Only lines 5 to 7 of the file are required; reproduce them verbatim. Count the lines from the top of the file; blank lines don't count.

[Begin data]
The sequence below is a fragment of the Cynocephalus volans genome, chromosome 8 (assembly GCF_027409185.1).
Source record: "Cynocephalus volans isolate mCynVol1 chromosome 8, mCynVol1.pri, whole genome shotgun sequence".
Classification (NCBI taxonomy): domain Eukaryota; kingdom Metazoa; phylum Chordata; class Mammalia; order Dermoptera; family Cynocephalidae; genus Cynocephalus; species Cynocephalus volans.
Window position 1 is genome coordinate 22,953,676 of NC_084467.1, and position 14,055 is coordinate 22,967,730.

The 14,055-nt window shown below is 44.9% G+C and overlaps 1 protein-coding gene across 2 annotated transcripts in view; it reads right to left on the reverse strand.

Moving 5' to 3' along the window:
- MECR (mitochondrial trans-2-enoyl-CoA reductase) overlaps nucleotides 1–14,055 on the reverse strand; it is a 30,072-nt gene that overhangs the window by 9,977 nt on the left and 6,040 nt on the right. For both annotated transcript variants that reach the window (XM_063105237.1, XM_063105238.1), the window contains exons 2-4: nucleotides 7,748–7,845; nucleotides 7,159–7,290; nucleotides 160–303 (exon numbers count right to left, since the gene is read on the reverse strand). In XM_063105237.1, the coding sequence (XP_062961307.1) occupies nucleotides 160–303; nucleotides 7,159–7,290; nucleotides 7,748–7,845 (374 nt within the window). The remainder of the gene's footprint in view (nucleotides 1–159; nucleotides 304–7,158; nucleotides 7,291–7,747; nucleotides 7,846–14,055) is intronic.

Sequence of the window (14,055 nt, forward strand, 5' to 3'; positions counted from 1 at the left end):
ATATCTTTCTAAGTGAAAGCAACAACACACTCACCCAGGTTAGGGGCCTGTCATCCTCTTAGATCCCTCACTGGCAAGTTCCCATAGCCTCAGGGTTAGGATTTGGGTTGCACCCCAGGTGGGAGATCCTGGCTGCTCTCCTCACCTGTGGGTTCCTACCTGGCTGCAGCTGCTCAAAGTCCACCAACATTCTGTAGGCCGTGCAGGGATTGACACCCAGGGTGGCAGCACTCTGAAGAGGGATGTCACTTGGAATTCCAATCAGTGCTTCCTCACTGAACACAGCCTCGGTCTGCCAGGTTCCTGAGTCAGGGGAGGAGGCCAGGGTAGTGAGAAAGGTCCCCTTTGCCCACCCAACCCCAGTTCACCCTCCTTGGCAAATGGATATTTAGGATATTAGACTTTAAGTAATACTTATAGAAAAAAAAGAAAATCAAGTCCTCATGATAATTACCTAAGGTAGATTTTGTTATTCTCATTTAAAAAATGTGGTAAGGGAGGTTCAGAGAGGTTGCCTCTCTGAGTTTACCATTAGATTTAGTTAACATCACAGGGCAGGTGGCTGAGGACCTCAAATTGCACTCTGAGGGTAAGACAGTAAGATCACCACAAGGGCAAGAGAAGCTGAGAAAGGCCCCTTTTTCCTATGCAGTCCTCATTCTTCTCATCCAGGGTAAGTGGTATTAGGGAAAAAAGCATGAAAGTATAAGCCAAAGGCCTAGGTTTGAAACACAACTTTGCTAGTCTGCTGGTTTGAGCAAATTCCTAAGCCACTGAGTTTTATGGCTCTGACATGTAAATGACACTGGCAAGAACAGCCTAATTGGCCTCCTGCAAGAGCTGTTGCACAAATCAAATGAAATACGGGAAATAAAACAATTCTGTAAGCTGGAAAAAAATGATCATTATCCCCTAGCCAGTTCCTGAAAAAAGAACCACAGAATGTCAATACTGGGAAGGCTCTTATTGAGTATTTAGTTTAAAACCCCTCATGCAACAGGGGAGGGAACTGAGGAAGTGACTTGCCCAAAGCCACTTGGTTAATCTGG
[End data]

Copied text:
The 14,055-nt window shown below is 44.9% G+C and overlaps 1 protein-coding gene across 2 annotated transcripts in view; it reads right to left on the reverse strand.

Moving 5' to 3' along the window:
- MECR (mitochondrial trans-2-enoyl-CoA reductase) overlaps nucleotides 1–14,055 on the reverse strand; it is a 30,072-nt gene that overhangs the window by 9,977 nt on the left and 6,040 nt on the right. For both annotated transcript variants that reach the window (XM_063105237.1, XM_063105238.1), the window contains exons 2-4: nucleotides 7,748–7,845; nucleotides 7,159–7,290; nucleotides 160–303 (exon numbers count right to left, since the gene is read on the reverse strand). In XM_063105237.1, the coding sequence (XP_062961307.1) occupies nucleotides 160–303; nucleotides 7,159–7,290; nucleotides 7,748–7,845 (374 nt within the window). The remainder of the gene's footprint in view (nucleotides 1–159; nucleotides 304–7,158; nucleotides 7,291–7,747; nucleotides 7,846–14,055) is intronic.